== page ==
County Moves Toward Mental Health CourtIssue Date: April 12, 2018
Creation of a Mental Health Court for Marinette County, similar to the highly successful Drug Court in the very near future appears to be almost a certainty. The idea has strong support from the Criminal Justice Coordinating Committee and at separate meetings of the Law Enforcement and Finance Committees on Monday, April 9. Financing for additional personnel and psychiatric services needed for the program was approved. County Board is expected to act on that funding at its meeting on Tuesday, April 17.
At the start of the April 17 meeting six newcomers to the board, along with 24 incumbent supervisors returning for new 2-year terms, will be officially sworn in by Circuit Court Judge James Morrison.
Newly seated supervisors will be write-in candidates Jillian Schutte for District 19, and Chris Gromala, District 18; ballot candidates Bonnie Popp, District 7, Robert Hoyer, District 8, and Gail Wanek, District 24, plus John Guarisco, District 9, who was formerly a supervisor and is returning to the board after an absence of several years.
In accord with new County Board rules approved at the March 27 board meeting, the session will open with a moment of silent reflection rather than the invocation and/or moment of silent prayer that previously started the biannual reorganization.
After administering the oaths of office, Judge Morrison, who heads the Drug Court and has been one of the strongest proponents of a Mental Health Court for Marinette County, will address the board on that issue, and later in the meeting the board is being asked to approve a purchase of service contract with Karen Butler, MD. to provide telehealth psychiatrist services for $18,900 a year; adding $20,128 to the Advanced Correctional Healthcare contract for additional services in the jail in connection with Mental Health Court, and $48,944 to increase the job of the Health and Human Services Department's After Hours Crisis Worker from quarter time to full time to provide mental health case management. If approved, that change to facilitate Mental Health Court will become effective on Monday, April 23.
Sheriff Jerry Sauve also has been a vocal supporter of the Mental Health Court proposal and has said at numerous meetings that many of the jail inmates should really not be there, but the public needs to be protected.
At its meeting on Monday, April 9 the Finance Committee approved all the necessary fund transfers, which total about $87,000, and these are the transfers County Board will be asked to approve on April 17.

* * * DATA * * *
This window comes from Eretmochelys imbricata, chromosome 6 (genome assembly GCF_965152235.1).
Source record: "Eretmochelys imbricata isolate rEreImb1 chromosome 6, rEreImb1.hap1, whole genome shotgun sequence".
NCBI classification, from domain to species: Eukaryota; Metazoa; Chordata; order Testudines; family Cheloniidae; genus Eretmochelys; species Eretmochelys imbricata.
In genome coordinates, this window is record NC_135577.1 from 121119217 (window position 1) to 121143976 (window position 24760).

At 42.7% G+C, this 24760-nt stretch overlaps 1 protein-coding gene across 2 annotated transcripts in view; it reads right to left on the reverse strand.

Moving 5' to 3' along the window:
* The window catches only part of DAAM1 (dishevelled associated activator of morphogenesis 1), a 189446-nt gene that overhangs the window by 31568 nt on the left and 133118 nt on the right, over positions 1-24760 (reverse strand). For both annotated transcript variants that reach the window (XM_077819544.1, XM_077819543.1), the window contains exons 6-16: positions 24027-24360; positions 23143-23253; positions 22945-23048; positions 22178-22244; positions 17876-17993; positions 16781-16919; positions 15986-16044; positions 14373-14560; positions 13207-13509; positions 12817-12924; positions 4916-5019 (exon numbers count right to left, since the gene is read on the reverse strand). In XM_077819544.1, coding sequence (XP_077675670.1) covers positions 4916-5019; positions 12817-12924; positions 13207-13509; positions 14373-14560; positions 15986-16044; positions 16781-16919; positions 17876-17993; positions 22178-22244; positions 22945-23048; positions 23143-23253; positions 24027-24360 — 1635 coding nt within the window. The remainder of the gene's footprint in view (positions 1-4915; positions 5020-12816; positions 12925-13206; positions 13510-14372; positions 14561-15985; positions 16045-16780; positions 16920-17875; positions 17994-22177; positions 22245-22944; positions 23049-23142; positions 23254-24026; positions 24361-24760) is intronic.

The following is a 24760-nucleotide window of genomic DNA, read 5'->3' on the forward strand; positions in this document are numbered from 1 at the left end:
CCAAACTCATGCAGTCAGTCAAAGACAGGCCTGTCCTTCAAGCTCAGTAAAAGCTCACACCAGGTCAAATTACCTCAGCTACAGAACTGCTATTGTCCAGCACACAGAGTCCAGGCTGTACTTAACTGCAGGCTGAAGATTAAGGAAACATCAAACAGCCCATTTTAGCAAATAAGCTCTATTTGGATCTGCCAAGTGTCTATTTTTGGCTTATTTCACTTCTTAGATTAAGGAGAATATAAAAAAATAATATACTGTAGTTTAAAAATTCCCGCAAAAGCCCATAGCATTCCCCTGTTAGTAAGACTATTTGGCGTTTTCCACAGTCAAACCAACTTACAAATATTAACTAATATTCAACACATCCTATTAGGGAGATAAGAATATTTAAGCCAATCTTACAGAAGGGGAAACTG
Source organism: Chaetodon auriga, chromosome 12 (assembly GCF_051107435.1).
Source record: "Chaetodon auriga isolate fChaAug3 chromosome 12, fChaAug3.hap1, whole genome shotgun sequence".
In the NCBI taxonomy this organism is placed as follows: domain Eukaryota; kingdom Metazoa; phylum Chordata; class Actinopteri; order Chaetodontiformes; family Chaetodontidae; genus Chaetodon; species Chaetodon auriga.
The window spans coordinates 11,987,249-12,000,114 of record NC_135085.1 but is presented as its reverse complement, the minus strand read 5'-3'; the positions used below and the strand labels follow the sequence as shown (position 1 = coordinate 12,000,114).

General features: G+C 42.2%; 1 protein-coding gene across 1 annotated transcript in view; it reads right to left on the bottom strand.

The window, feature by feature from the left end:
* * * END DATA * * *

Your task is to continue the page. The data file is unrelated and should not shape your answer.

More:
Sheriff's Department Jail Administrator Bob Majewski, who also chairs the Criminal Justice Coordinating Committee, told the Law Enforcement Committee on Monday, April 9 that there are currently 11 inmates in the Marinette County Jail who would probably qualify for the Mental Health Court and benefit from it. Other conversations have placed the county per inmate costs at $80 per day.
In formal presentations for the Law Enforcement and Finance committees, Majewski said creation of a Mental Health Court is not a new concept for Wisconsin counties. County Administrator John LeFebvre said four other Wisconsin counties, including Brown and Outagamie counties, have very successful Mental Health Court programs. Brown County Mental Health Court people have been providing information to the Marinette County planners, and have offered further assistance in getting it started.
"The Criminal Justice Coordinating Committee supports the development of a Mental Health Court program to address individuals in the criminal justice system that have failed community mental health treatment or have not been engaged in treatment, and end up in jail," Majewski's written statement began.
"Once these individuals are placed in jail minimal or no active mental health treatment is provided. These individuals tend to be repeat offenders since their mental health needs are not addressed when they are in the community. The development of a Mental Health Court program would address mental health treatment for these individuals under a court order to ensure medication compliance and treatment follow through.
"The Marinette County Treatment Drug Court program has been successful in reducing jail census for the county. The development of a Mental Health Court program would be designed similar to the drug court program and order individuals to follow through with treatment.
"Individuals with mental health needs in jail increase jail liability and quite often there is a need to segregate these individuals from the general population which causes operational issues within the jail, Majewski went on.
"Goal of the Mental Health Court program is to stabilize this population in the community to reduce the potential for these individuals to be disruptive in the community, subsequently leading to arrest, jail time and court appearances."
He said development of a Mental Health Court Program would further keep the jail census at a manageable level and not require the county to build an additional jail pod to house inmates.
He explained that the Mental Health Court program would do assessments to identify individuals in jail who should be considered for the program. A licensed mental health professional would provide diagnosis and begin treatment in the jail before the individual is released. A referral would be made to the District Attorney for legal consideration and then staffed by the Mental Health Court program for admission. Treatment would begin in the jail setting to ensure continuity of care upon discharge from jail.
"Development of the Mental Health Court program would require mental health treatment programming to be increased in the jail, a mental health case manager to coordinate activities of the Mental Health Court program and a psychiatrist through tele-health to provide medications and psychiatric care when individuals are placed in the community.